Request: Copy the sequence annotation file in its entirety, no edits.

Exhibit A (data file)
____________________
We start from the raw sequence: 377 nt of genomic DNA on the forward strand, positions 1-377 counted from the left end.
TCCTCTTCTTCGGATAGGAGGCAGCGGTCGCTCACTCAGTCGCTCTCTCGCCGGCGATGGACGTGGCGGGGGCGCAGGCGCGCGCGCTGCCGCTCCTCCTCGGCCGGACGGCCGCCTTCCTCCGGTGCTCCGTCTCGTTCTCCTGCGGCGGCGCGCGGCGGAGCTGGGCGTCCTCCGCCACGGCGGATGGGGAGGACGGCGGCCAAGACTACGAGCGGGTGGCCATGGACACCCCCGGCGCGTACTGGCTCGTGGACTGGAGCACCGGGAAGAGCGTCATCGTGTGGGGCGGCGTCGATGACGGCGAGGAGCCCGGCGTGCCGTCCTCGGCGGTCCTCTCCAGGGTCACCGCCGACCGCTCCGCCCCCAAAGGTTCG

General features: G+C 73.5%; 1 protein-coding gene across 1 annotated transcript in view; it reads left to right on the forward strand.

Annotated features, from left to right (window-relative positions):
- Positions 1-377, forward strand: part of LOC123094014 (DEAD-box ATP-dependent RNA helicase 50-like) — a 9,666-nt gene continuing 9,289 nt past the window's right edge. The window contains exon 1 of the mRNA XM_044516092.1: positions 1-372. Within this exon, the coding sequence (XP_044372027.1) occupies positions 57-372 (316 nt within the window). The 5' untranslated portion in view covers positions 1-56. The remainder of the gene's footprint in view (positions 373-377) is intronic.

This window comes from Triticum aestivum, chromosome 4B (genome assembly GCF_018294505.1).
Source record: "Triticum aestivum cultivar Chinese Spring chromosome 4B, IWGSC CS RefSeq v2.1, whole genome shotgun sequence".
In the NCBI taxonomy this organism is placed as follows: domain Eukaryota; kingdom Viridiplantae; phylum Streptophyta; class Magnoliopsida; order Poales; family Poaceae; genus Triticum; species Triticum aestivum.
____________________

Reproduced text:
We start from the raw sequence: 377 nt of genomic DNA on the forward strand, positions 1-377 counted from the left end.
TCCTCTTCTTCGGATAGGAGGCAGCGGTCGCTCACTCAGTCGCTCTCTCGCCGGCGATGGACGTGGCGGGGGCGCAGGCGCGCGCGCTGCCGCTCCTCCTCGGCCGGACGGCCGCCTTCCTCCGGTGCTCCGTCTCGTTCTCCTGCGGCGGCGCGCGGCGGAGCTGGGCGTCCTCCGCCACGGCGGATGGGGAGGACGGCGGCCAAGACTACGAGCGGGTGGCCATGGACACCCCCGGCGCGTACTGGCTCGTGGACTGGAGCACCGGGAAGAGCGTCATCGTGTGGGGCGGCGTCGATGACGGCGAGGAGCCCGGCGTGCCGTCCTCGGCGGTCCTCTCCAGGGTCACCGCCGACCGCTCCGCCCCCAAAGGTTCG

General features: G+C 73.5%; 1 protein-coding gene across 1 annotated transcript in view; it reads left to right on the forward strand.

Annotated features, from left to right (window-relative positions):
- Positions 1-377, forward strand: part of LOC123094014 (DEAD-box ATP-dependent RNA helicase 50-like) — a 9,666-nt gene continuing 9,289 nt past the window's right edge. The window contains exon 1 of the mRNA XM_044516092.1: positions 1-372. Within this exon, the coding sequence (XP_044372027.1) occupies positions 57-372 (316 nt within the window). The 5' untranslated portion in view covers positions 1-56. The remainder of the gene's footprint in view (positions 373-377) is intronic.

This window comes from Triticum aestivum, chromosome 4B (genome assembly GCF_018294505.1).
Source record: "Triticum aestivum cultivar Chinese Spring chromosome 4B, IWGSC CS RefSeq v2.1, whole genome shotgun sequence".
In the NCBI taxonomy this organism is placed as follows: domain Eukaryota; kingdom Viridiplantae; phylum Streptophyta; class Magnoliopsida; order Poales; family Poaceae; genus Triticum; species Triticum aestivum.